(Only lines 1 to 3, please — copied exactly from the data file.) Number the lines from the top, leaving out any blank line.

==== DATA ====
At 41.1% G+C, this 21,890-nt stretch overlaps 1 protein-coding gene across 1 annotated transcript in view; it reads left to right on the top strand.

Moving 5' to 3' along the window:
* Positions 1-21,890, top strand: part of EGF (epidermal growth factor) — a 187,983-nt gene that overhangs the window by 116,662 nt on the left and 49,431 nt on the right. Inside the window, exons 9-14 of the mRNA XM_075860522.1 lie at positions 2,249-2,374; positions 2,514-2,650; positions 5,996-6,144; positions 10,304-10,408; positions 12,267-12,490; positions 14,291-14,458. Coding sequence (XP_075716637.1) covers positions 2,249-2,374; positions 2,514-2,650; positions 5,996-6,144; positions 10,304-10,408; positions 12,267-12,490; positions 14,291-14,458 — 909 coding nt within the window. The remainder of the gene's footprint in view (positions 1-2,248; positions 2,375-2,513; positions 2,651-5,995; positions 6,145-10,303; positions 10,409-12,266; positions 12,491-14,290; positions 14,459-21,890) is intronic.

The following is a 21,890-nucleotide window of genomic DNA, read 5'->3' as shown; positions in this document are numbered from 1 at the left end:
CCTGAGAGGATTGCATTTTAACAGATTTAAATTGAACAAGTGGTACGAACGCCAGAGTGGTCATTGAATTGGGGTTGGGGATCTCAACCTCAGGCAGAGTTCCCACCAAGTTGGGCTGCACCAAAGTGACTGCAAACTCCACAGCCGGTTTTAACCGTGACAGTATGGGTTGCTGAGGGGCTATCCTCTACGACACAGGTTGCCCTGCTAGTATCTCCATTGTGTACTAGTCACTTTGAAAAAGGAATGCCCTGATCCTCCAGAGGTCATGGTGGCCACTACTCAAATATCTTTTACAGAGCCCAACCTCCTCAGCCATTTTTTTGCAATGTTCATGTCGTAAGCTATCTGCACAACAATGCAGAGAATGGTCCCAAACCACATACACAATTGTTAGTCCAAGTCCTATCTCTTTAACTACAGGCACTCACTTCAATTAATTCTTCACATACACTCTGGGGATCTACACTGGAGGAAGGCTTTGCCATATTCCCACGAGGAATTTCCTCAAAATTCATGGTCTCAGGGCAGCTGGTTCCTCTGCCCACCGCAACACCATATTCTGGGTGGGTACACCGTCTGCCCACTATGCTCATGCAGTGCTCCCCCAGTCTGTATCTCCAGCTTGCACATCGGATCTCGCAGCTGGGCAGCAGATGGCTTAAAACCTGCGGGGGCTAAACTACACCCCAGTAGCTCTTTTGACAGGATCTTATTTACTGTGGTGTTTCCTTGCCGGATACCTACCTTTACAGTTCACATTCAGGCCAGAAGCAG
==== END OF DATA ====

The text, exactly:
At 41.1% G+C, this 21,890-nt stretch overlaps 1 protein-coding gene across 1 annotated transcript in view; it reads left to right on the top strand.

Moving 5' to 3' along the window:
* Positions 1-21,890, top strand: part of EGF (epidermal growth factor) — a 187,983-nt gene that overhangs the window by 116,662 nt on the left and 49,431 nt on the right. Inside the window, exons 9-14 of the mRNA XM_075860522.1 lie at positions 2,249-2,374; positions 2,514-2,650; positions 5,996-6,144; positions 10,304-10,408; positions 12,267-12,490; positions 14,291-14,458. Coding sequence (XP_075716637.1) covers positions 2,249-2,374; positions 2,514-2,650; positions 5,996-6,144; positions 10,304-10,408; positions 12,267-12,490; positions 14,291-14,458 — 909 coding nt within the window. The remainder of the gene's footprint in view (positions 1-2,248; positions 2,375-2,513; positions 2,651-5,995; positions 6,145-10,303; positions 10,409-12,266; positions 12,491-14,290; positions 14,459-21,890) is intronic.